What is the Transactional Model of Communication?
The transactional model of communication refers to the continuous exchange of information where both the sender and receiver are involved in the process and take turns to communicate messages. The participants are known as communicators and can be either human beings or machines. The communication process of sending the message occurs at the same time and this is why this interaction model describes communication as a Circular model of communication. The transaction model is a two-way process and not a one-way linear model of communication like other models of communication.
The transactional model of communication is often used for interpersonal communication. Here both the senders and receivers of messages must be active at the same time to keep the communication open. This is why transactional communication in the interaction model can’t occur in case the person who is receiving the message is unable to listen to what the sender has said. This interaction model encourages communicators to create relationships, engage in dialogues to create communities, shape self-concept and build intercultural alliances through the exchange of messages.
Factors affecting the Transactional Model
Various factors have both direct and indirect impacts on the transactional model of communication. This is because the rules and norms vary among different cultures and people and this can influence the communication process. The striking features of the transactional model of communication are that it generates social realities within cultural, relational, and social contexts. It includes the sender and receiver of messages and shows how communication models build communities, relationships, and realities.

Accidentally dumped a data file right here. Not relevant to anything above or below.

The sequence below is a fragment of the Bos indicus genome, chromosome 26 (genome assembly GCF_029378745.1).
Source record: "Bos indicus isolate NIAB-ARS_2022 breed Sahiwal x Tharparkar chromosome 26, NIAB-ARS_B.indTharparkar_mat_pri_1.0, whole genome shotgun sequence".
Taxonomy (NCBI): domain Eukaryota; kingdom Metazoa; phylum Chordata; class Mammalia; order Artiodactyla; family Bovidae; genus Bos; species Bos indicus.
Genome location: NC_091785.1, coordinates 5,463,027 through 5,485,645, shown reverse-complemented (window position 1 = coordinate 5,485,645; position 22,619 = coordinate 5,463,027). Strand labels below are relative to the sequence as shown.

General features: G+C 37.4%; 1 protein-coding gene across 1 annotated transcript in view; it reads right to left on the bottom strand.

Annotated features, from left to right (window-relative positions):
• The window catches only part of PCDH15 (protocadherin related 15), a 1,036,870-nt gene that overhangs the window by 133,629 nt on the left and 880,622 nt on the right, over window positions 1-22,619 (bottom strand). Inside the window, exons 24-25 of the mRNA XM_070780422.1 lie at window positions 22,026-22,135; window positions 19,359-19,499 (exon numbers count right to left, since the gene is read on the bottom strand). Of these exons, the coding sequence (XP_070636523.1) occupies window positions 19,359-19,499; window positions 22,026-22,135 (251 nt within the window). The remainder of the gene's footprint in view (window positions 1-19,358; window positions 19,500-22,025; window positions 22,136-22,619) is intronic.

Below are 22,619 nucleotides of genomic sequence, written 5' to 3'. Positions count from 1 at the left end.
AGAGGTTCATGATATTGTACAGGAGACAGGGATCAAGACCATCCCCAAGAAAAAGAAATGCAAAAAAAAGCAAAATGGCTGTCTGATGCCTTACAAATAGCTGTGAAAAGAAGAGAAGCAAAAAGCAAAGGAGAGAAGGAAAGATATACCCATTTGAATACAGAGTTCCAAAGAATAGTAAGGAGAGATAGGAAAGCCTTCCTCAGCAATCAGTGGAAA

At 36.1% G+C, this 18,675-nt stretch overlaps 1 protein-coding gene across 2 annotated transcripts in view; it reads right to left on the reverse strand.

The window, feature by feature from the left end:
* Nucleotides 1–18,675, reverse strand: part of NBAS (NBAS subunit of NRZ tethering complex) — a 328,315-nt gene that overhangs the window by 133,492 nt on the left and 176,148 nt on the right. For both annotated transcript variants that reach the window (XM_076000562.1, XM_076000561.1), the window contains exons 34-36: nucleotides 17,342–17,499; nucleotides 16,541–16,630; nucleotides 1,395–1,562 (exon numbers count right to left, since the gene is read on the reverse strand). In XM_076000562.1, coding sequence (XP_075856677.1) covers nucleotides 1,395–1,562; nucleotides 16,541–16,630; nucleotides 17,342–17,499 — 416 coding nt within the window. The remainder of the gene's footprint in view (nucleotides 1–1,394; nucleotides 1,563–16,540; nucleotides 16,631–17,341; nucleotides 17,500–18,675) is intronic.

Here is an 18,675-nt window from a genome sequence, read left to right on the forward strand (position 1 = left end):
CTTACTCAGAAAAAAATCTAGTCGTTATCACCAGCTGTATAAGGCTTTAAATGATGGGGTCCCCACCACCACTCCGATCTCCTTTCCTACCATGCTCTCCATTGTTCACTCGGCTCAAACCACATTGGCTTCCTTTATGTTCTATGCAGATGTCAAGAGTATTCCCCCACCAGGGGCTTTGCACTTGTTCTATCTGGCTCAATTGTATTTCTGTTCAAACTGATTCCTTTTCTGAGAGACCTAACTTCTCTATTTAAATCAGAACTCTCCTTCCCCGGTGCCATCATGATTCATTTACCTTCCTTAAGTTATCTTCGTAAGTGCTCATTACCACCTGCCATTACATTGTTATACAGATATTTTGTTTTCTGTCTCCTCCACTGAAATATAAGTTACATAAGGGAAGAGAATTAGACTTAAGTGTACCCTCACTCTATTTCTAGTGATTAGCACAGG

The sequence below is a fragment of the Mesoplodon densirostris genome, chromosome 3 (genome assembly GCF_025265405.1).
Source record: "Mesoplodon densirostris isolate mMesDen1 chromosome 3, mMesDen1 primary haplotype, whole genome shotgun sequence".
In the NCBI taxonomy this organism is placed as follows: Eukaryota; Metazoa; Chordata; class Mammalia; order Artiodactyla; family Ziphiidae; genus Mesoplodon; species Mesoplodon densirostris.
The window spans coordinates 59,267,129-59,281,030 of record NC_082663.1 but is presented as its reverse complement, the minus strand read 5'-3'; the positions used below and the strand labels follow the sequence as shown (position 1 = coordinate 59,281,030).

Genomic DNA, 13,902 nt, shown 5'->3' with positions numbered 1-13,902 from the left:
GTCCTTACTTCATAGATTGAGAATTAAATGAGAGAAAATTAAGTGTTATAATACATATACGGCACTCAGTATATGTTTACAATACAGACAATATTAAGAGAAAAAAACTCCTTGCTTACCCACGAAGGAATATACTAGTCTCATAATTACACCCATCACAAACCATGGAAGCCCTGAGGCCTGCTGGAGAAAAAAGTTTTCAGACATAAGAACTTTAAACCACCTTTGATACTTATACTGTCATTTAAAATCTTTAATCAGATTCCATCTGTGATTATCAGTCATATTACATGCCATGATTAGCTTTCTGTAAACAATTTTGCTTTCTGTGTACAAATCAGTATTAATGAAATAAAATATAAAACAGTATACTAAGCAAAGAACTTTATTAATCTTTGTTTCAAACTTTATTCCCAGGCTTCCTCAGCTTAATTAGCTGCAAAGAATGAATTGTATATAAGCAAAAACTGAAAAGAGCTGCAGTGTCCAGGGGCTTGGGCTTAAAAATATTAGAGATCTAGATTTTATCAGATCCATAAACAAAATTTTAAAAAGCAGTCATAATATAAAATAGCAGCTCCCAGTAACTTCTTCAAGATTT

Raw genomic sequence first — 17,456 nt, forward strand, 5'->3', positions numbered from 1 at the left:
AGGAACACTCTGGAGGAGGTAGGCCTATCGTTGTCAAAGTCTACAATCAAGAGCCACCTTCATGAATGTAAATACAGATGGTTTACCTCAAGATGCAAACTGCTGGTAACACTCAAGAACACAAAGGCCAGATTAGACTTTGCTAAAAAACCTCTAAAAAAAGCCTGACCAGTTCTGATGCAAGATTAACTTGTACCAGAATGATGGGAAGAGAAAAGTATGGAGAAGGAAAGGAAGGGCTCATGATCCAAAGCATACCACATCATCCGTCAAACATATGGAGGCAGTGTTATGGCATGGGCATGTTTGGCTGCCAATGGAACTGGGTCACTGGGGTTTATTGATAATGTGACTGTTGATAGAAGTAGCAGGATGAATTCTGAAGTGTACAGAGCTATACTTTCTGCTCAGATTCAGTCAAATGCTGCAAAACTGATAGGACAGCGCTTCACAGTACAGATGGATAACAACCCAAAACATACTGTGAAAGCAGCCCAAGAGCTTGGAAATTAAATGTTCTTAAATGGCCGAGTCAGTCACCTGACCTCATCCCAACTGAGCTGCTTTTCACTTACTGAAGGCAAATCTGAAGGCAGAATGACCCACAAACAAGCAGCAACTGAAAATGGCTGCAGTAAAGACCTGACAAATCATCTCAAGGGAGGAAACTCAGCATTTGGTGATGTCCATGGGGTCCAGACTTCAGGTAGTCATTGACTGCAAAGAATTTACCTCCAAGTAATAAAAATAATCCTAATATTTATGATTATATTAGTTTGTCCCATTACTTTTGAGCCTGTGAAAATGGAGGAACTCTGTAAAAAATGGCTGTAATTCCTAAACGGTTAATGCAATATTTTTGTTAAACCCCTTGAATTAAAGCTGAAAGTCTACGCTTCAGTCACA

Important factors affecting the Transactional Model are-
1. Social Context
It is a fact that society decides the way people can communicate with each other. The social context in the communication process is about the laws, values and norms etc. in a society that governs communication. It also refers to the rules and restrictions that every person has to follow and the ones that limit their ability to communicate as per their personal desire.
Some examples of stated social rules that we pick up automatically as we grow are to greet people with a smile, say thank you when you receive compliments or in gratitude, one should never lie, do not disrespect your elders, speak the truth, apologizing for a mistake and so on. It is parents, grandparents at home and teachers in school that try to instil the example of the social rule in students and children from an early age.
The same is the case with norms. These are unstated social agreements that people pick up through practice and observation. Trial and error method is also a useful way through which everyone can learn how to communicate effectively in the transaction model. Sometimes you might have received a strange look from others and this might have helped to realize your faux pas.
Let me give one example to highlight this point. Rajat entered his office wearing informal clothes on the first day of his job. He received several strange looks that made him realize that something was wrong. He never again deviated from the office norm and saved himself from further embarrassment by gaining a better understanding. There is no formal punishment for breaking social norms but it does make the situation difficult and the person embarrassed.
The transaction model of communication state that social reality aids in communication process but it is a fact that communication also provides a distinct shape to social reality. The communication process within the models of communication is also about establishing relationships in a community.
2. Relational Context
The relational context in the communication process refers to the manners and previous relationship or interpersonal history.
Pre-established values and norms shape the manners of human beings. If two people meet then the interaction will be different if they are friends from the ones who are strangers. It becomes normal to be awkward with people who are not familiar whereas the process of communication becomes easier in case of established relational context. People are more likely to break or bend rules and social norms in these contexts when their understanding is better.